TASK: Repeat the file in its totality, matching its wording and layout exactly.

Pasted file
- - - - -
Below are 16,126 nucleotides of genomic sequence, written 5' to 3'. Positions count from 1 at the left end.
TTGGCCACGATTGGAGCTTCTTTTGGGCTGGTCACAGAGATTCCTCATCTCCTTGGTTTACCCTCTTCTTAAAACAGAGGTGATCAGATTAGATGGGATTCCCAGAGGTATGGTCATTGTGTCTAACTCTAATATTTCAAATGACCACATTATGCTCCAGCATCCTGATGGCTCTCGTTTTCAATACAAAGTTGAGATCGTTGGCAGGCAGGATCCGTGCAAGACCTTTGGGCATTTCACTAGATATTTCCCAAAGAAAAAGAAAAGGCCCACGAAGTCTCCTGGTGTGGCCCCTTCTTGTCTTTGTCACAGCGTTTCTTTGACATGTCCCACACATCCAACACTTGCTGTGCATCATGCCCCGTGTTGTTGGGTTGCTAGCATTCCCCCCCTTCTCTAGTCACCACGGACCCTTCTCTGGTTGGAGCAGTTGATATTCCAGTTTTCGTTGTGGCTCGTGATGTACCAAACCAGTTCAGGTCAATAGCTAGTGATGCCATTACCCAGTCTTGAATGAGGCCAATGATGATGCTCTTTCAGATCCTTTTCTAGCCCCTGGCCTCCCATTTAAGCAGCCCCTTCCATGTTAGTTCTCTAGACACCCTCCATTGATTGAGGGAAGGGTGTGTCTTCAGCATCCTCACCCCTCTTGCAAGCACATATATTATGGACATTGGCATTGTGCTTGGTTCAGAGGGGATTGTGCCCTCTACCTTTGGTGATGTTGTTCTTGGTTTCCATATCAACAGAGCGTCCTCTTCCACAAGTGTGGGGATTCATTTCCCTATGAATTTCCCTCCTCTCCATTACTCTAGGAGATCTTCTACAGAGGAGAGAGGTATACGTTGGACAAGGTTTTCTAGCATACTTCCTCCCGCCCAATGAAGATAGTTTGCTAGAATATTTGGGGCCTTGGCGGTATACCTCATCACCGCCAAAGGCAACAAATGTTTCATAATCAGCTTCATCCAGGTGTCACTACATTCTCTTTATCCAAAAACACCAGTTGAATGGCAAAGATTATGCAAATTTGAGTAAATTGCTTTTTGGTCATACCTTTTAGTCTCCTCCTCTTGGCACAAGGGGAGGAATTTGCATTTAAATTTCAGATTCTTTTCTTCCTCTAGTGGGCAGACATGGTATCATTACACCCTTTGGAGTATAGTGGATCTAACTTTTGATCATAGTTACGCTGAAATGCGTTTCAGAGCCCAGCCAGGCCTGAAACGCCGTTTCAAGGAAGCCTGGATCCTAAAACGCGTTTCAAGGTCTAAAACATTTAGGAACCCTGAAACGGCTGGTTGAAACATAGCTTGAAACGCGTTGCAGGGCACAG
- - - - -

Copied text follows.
Below are 16,126 nucleotides of genomic sequence, written 5' to 3'. Positions count from 1 at the left end.
TTGGCCACGATTGGAGCTTCTTTTGGGCTGGTCACAGAGATTCCTCATCTCCTTGGTTTACCCTCTTCTTAAAACAGAGGTGATCAGATTAGATGGGATTCCCAGAGGTATGGTCATTGTGTCTAACTCTAATATTTCAAATGACCACATTATGCTCCAGCATCCTGATGGCTCTCGTTTTCAATACAAAGTTGAGATCGTTGGCAGGCAGGATCCGTGCAAGACCTTTGGGCATTTCACTAGATATTTCCCAAAGAAAAAGAAAAGGCCCACGAAGTCTCCTGGTGTGGCCCCTTCTTGTCTTTGTCACAGCGTTTCTTTGACATGTCCCACACATCCAACACTTGCTGTGCATCATGCCCCGTGTTGTTGGGTTGCTAGCATTCCCCCCCTTCTCTAGTCACCACGGACCCTTCTCTGGTTGGAGCAGTTGATATTCCAGTTTTCGTTGTGGCTCGTGATGTACCAAACCAGTTCAGGTCAATAGCTAGTGATGCCATTACCCAGTCTTGAATGAGGCCAATGATGATGCTCTTTCAGATCCTTTTCTAGCCCCTGGCCTCCCATTTAAGCAGCCCCTTCCATGTTAGTTCTCTAGACACCCTCCATTGATTGAGGGAAGGGTGTGTCTTCAGCATCCTCACCCCTCTTGCAAGCACATATATTATGGACATTGGCATTGTGCTTGGTTCAGAGGGGATTGTGCCCTCTACCTTTGGTGATGTTGTTCTTGGTTTCCATATCAACAGAGCGTCCTCTTCCACAAGTGTGGGGATTCATTTCCCTATGAATTTCCCTCCTCTCCATTACTCTAGGAGATCTTCTACAGAGGAGAGAGGTATACGTTGGACAAGGTTTTCTAGCATACTTCCTCCCGCCCAATGAAGATAGTTTGCTAGAATATTTGGGGCCTTGGCGGTATACCTCATCACCGCCAAAGGCAACAAATGTTTCATAATCAGCTTCATCCAGGTGTCACTACATTCTCTTTATCCAAAAACACCAGTTGAATGGCAAAGATTATGCAAATTTGAGTAAATTGCTTTTTGGTCATACCTTTTAGTCTCCTCCTCTTGGCACAAGGGGAGGAATTTGCATTTAAATTTCAGATTCTTTTCTTCCTCTAGTGGGCAGACATGGTATCATTACACCCTTTGGAGTATAGTGGATCTAACTTTTGATCATAGTTACGCTGAAATGCGTTTCAGAGCCCAGCCAGGCCTGAAACGCCGTTTCAAGGAAGCCTGGATCCTAAAACGCGTTTCAAGGTCTAAAACATTTAGGAACCCTGAAACGGCTGGTTGAAACATAGCTTGAAACGCGTTGCAGGGCACAG